I guess that leads us to a difficult question, are you willing to be a living sacrifice, a living example of God’s greatness – even if that means suffering? Can you still hold to the truth that God is good and that He loves you – even when you suffer? Those are important questions because, sometimes God want to show His power by bringing an end to prolonged suffering, in a way only He can. And I can speak from personal experience in this area.
One of the ways we suffer is when the things God calls a blessing in this life seem to allude us. One of those things is children. For the first 10 years of our marriage, my wife Julie and I were infertile – even though it took us a while to realize it. The first couple of years were a bit of a whirlwind for us. First, our marriage was in shambles because of my sin. Then we got radically saved and our marriage was miraculously healed. In response to God’s amazing grace, we found ourselves going on mission trips, retreats, and serving God in any way we could. It was an incredible time.
But then one day we heard a TV commercial that said, “If you have not been using birth control for more than a year, and you’re not pregnant, you might have a problem.” Well, apparently we had a problem. At that moment we had no idea how big the problem was or what was ahead of us.
We had always imagined ourselves as the cool young parents. We were only 22 years old when we got married and we were about 25 when we first recognized our infertility issues. And in keeping with our youthful ignorance, my wife Julie made this statement, “If we don’t have children by the time we are 30, I’m getting my tubes tied.” After all, at this point we were only 25; and 30 was really old. But not long after that, the Lord spoke to her in a dream (don’t worry – we’re not the type that are always having visions and dreams. This was an unusual exception). The Lord spoke to her and said, “You will not be pregnant until you are 30.” We didn’t know how to take that. After all, at 25, waiting until 30 sounded like some kind of curse.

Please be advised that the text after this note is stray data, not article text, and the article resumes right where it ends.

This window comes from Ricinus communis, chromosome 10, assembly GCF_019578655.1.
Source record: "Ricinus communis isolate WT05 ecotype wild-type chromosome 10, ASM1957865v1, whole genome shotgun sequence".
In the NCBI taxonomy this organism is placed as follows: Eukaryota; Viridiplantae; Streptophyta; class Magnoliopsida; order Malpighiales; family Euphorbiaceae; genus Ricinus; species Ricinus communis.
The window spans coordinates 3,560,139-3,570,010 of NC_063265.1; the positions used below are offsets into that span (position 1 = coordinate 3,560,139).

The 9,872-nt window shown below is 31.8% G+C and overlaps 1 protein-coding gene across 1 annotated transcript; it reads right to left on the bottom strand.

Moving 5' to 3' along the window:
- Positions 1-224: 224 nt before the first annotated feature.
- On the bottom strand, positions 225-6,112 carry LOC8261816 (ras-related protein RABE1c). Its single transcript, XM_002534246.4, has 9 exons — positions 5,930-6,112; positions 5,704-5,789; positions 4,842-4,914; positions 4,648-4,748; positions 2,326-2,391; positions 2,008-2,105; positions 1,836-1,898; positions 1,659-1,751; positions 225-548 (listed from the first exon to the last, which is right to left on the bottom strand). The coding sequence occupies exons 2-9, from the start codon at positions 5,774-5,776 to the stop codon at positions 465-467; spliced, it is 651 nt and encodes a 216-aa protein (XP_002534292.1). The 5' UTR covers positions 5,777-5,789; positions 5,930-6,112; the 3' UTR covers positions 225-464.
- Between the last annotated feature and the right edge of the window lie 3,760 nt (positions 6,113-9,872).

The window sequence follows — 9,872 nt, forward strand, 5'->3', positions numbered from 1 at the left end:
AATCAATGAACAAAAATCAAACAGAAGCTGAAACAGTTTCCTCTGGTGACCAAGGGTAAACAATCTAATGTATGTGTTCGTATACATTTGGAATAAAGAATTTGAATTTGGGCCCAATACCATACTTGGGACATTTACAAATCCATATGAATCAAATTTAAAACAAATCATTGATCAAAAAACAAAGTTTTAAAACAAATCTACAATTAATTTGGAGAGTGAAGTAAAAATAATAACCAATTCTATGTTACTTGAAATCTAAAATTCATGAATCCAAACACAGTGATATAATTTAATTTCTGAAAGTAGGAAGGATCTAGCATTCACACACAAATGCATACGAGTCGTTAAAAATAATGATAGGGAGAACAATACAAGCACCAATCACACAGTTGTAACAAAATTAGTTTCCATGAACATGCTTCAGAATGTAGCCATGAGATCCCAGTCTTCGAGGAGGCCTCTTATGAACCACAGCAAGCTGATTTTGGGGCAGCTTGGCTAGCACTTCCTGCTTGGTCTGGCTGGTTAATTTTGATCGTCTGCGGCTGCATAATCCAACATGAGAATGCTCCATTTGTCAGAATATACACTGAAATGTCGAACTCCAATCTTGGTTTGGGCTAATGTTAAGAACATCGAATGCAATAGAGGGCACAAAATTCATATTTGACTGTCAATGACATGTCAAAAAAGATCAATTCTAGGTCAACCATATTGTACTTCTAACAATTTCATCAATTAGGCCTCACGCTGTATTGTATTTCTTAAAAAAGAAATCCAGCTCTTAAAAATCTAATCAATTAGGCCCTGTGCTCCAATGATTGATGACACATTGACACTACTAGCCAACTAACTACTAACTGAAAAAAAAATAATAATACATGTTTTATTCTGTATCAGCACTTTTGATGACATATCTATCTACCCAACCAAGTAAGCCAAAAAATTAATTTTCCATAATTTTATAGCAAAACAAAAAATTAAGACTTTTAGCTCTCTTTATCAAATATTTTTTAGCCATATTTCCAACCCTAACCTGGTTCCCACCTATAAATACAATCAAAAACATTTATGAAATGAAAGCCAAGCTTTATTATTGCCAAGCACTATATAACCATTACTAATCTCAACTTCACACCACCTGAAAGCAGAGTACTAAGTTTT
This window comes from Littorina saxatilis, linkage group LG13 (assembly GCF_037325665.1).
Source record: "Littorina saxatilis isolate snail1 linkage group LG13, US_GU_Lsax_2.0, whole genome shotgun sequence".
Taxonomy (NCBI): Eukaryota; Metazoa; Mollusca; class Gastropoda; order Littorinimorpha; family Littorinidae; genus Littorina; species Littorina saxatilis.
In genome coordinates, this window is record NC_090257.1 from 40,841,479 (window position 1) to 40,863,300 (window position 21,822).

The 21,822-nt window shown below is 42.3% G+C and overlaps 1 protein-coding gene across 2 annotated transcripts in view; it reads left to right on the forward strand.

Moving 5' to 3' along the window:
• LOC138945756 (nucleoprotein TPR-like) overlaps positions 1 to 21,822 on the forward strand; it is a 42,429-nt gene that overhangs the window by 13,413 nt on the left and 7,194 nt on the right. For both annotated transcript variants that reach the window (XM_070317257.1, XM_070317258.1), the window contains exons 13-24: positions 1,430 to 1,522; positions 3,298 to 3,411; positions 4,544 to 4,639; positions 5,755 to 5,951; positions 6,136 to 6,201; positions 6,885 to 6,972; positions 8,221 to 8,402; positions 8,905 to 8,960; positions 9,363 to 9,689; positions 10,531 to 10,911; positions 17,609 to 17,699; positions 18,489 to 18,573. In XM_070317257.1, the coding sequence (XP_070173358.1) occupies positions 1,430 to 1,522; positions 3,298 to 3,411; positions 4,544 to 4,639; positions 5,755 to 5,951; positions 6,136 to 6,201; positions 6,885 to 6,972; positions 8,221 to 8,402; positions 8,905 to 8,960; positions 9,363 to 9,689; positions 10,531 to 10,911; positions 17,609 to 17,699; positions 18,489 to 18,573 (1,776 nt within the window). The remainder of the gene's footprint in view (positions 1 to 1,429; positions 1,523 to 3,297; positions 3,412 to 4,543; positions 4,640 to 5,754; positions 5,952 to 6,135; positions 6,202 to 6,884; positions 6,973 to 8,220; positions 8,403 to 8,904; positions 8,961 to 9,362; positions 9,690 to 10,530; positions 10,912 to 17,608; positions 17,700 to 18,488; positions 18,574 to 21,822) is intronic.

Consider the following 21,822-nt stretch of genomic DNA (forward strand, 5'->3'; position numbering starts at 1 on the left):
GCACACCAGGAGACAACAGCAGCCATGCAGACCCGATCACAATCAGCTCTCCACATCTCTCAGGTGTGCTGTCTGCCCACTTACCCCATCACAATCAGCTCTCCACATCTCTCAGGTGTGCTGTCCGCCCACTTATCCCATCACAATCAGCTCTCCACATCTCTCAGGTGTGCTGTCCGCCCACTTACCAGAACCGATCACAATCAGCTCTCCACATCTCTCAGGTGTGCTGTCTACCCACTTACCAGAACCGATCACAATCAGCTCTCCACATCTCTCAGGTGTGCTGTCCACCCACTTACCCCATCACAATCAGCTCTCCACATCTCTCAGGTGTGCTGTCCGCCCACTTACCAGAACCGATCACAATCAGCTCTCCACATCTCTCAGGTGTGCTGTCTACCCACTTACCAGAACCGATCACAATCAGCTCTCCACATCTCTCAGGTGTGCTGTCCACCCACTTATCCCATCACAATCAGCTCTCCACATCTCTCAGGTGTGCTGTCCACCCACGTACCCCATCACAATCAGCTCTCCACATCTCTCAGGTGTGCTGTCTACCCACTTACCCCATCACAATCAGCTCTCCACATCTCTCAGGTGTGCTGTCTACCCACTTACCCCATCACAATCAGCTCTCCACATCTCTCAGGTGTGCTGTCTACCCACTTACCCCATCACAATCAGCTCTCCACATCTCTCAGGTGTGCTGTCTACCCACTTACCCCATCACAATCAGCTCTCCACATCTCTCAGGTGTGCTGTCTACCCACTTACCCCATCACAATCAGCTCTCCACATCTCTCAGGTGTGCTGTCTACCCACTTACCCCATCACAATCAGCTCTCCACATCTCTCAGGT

But then 25 turned into 26 and 27 into 28. We were seeing fertility doctors and receiving treatments. Julie was being poked and prodded and injected; and I had surgery. Meanwhile the years were ticking by; 28 turned into 29 and then 30. And somehow, in the midst of all that, something changed. What was once a curse, had become a promise. Rather than despising it, we were holding on to a baby at 30. And on the last month of Julie’s 30th year, only a few days before her 31st birthday, we found out that she was pregnant. The word of the Lord was fulfilled.
Isn’t that a great story? We should just all hug and make a Thomas Kinkade painting of that moment. Oh how I wish the story had ended there; but it didn’t. 8 weeks later Julie miscarried. We were left left in a cloud of confusion, wondering what this was all about. We were left suffering. But in His mercy, a little more than a year later, we were pregnant again, and off to celebrate our new baby and our anniversary at a bed and breakfast. And that’s when it happened. Julie went to the bathroom in the middle of the night and she was hemorrhaging. We were loosing another baby. We couldn’t believe it. We both collapsed in the middle of the bathroom floor sobbing like babies.
There was no phone in the room, and in 1998, cell phones were only for the rich and famous. We had to wait till morning to use the land line in the main house to call the hospital. The owners of the B&B must have thought these two blubbering kids were freaks.
On the phone our nurse told us to come straight to the hospital for a post-miscarriage DNC procedure. It was a long and very somber drive back to Bellflower, CA. We got there and they wanted to do an ultrasound before the procedure, just to be sure. There was no need to explain what to do. We knew the routine,. Julie goes to the bathroom, and I wait in the ultrasound room. We had been there so many time before, yet none of them as bleak as this one.
In the couple of minutes that I was alone in the room, I offered up one of the weakest and lamest prayers in the history of man. I simply said, “God, if you were going to do a miracle, now would be a great time.” That was it. Not exactly a mountain-mover.